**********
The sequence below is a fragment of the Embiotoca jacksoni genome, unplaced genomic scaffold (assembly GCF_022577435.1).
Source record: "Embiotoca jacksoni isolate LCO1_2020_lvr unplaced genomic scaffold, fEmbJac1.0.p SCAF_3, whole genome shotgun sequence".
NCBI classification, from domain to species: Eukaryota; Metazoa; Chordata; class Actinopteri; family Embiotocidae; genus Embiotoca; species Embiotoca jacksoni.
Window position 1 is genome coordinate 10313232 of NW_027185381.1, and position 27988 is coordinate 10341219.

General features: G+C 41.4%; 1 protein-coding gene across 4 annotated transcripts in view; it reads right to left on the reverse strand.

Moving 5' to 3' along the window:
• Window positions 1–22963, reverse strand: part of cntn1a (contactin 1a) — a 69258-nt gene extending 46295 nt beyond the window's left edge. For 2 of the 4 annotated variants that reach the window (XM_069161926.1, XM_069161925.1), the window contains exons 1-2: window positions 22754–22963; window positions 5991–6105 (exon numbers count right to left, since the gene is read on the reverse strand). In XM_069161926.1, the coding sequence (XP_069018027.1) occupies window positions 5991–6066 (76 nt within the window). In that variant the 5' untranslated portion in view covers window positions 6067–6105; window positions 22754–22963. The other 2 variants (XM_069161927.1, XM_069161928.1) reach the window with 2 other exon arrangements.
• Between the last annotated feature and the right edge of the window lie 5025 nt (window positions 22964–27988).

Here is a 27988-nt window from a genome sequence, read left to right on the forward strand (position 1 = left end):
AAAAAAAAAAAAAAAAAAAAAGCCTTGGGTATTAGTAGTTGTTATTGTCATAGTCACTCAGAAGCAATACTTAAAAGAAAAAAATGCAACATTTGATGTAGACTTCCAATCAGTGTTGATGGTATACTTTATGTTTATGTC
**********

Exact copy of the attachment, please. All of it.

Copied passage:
The sequence below is a fragment of the Embiotoca jacksoni genome, unplaced genomic scaffold (assembly GCF_022577435.1).
Source record: "Embiotoca jacksoni isolate LCO1_2020_lvr unplaced genomic scaffold, fEmbJac1.0.p SCAF_3, whole genome shotgun sequence".
NCBI classification, from domain to species: Eukaryota; Metazoa; Chordata; class Actinopteri; family Embiotocidae; genus Embiotoca; species Embiotoca jacksoni.
Window position 1 is genome coordinate 10313232 of NW_027185381.1, and position 27988 is coordinate 10341219.

General features: G+C 41.4%; 1 protein-coding gene across 4 annotated transcripts in view; it reads right to left on the reverse strand.

Moving 5' to 3' along the window:
• Window positions 1–22963, reverse strand: part of cntn1a (contactin 1a) — a 69258-nt gene extending 46295 nt beyond the window's left edge. For 2 of the 4 annotated variants that reach the window (XM_069161926.1, XM_069161925.1), the window contains exons 1-2: window positions 22754–22963; window positions 5991–6105 (exon numbers count right to left, since the gene is read on the reverse strand). In XM_069161926.1, the coding sequence (XP_069018027.1) occupies window positions 5991–6066 (76 nt within the window). In that variant the 5' untranslated portion in view covers window positions 6067–6105; window positions 22754–22963. The other 2 variants (XM_069161927.1, XM_069161928.1) reach the window with 2 other exon arrangements.
• Between the last annotated feature and the right edge of the window lie 5025 nt (window positions 22964–27988).

Here is a 27988-nt window from a genome sequence, read left to right on the forward strand (position 1 = left end):
AAAAAAAAAAAAAAAAAAAAAGCCTTGGGTATTAGTAGTTGTTATTGTCATAGTCACTCAGAAGCAATACTTAAAAGAAAAAAATGCAACATTTGATGTAGACTTCCAATCAGTGTTGATGGTATACTTTATGTTTATGTC